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Robert Underwood Johnson, Clarence Clough Buell, Battles and Leaders of the Civil War: The Opening Battles. Volume 1. 5 1 Browse Search
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Robert Underwood Johnson, Clarence Clough Buell, Battles and Leaders of the Civil War: The Opening Battles. Volume 1., chapter 8.25 (search)
eutenant Nugent rescued the colors and returned to the colonel's side, but in a few moments fell, mortally wounded. Colonel Mulligan died forty-eight hours after, at the age of thirty-four. After his death, his widow received from President Lincoln Colonel Mulligan's commission of Brevet Brigadier-General, U. S. V., dated July 24th, for gallant and meritorious services at the battle of Winchester.--editors. Note: The seizure of the money of the Lexington Bank referred to by Colonel Snead os order, Colonel Marshall secured the funds of the State Bank of Lexington against the protest of the officers, giving a receipt for the amount, which was $960,159.60, of which $165,659.60 was in gold. The money was buried in the fort under Colonel Mulligan's tent, and upon the surrender every dollar of the gold was delivered to General Price, but $15,000 in notes of the bank was missing. Governor Jackson and General Price ordered all the money to be restored to the bank, but on the 30th of Se
Robert Underwood Johnson, Clarence Clough Buell, Battles and Leaders of the Civil War: The Opening Battles. Volume 1., The Pea Ridge campaign. (search)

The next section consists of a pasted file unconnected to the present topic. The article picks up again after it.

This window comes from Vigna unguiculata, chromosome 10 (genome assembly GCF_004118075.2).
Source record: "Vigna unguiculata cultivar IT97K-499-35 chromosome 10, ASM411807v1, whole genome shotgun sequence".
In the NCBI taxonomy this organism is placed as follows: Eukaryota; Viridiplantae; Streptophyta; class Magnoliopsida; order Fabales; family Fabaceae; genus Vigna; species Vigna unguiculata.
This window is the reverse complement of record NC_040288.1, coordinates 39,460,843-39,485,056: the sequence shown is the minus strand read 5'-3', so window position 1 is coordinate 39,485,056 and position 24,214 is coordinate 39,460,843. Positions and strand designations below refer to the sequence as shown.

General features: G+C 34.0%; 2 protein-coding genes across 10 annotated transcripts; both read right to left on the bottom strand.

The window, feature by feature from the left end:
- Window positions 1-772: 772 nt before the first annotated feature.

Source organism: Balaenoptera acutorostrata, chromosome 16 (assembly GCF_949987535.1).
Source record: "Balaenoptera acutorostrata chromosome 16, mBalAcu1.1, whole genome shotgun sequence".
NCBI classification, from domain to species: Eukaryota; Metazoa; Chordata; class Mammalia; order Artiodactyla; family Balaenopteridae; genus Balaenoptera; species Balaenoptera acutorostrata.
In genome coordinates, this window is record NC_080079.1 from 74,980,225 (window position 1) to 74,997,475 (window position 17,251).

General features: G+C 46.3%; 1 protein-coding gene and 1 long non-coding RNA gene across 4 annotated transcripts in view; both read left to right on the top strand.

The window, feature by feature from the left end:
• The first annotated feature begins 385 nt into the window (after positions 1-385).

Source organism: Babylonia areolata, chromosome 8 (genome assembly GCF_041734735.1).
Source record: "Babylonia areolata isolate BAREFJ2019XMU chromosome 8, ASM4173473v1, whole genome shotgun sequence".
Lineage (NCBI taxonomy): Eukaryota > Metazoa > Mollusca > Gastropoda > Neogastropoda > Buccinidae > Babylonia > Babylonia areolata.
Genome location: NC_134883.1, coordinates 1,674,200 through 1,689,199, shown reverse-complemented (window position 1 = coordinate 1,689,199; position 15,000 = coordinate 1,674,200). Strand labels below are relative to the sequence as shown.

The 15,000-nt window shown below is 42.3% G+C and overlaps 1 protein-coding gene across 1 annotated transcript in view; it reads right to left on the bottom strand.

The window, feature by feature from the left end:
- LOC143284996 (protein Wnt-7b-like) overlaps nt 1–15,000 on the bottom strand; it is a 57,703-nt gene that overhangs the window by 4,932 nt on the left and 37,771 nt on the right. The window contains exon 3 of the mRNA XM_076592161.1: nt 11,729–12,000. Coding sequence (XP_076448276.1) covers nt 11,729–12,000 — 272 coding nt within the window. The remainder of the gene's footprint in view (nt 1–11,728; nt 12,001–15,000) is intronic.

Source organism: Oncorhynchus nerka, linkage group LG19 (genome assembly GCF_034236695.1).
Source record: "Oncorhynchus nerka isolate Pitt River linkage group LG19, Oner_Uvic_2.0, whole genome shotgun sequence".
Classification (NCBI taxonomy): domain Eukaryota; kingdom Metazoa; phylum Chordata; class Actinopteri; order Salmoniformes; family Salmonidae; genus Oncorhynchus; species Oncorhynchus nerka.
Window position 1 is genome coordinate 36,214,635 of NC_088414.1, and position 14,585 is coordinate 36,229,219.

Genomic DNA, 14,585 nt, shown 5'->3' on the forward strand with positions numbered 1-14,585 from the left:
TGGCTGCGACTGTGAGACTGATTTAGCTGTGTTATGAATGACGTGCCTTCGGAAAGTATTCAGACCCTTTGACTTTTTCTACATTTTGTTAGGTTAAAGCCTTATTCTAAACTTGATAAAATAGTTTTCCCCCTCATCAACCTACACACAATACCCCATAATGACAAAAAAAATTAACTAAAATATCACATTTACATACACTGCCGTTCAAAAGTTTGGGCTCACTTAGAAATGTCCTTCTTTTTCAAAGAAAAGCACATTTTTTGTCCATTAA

ur little army of about 4500 men to Rolla, after that battle, ended the first campaign and gave General Sterling Price, the military leader of the secessionist Uniform of the United States regulars in 1861. forces of Missouri, the opportunity of taking possession of Springfield, the largest city and central point of south-west Missouri, and of advancing with a promiscuous host of over 15,000 men as far as Lexington, on the Missouri River, which was gallantly defended for three days by Colonel Mulligan. Meanwhile, General Fremont, who on the 25th of July had been placed in command of the Western Department, had organized and put in motion an army of about 30,000 men, with 86 pieces of artillery, to cut off Price's forces, but had only succeeded in surprising and severely defeating about a thousand recruits of Price's retiring army at Springfield by a bold movement of 250 horsemen (Fremont's body-guard and a detachment of Irish Dragoons )--under the lead of Major Zagonyi. Our army, i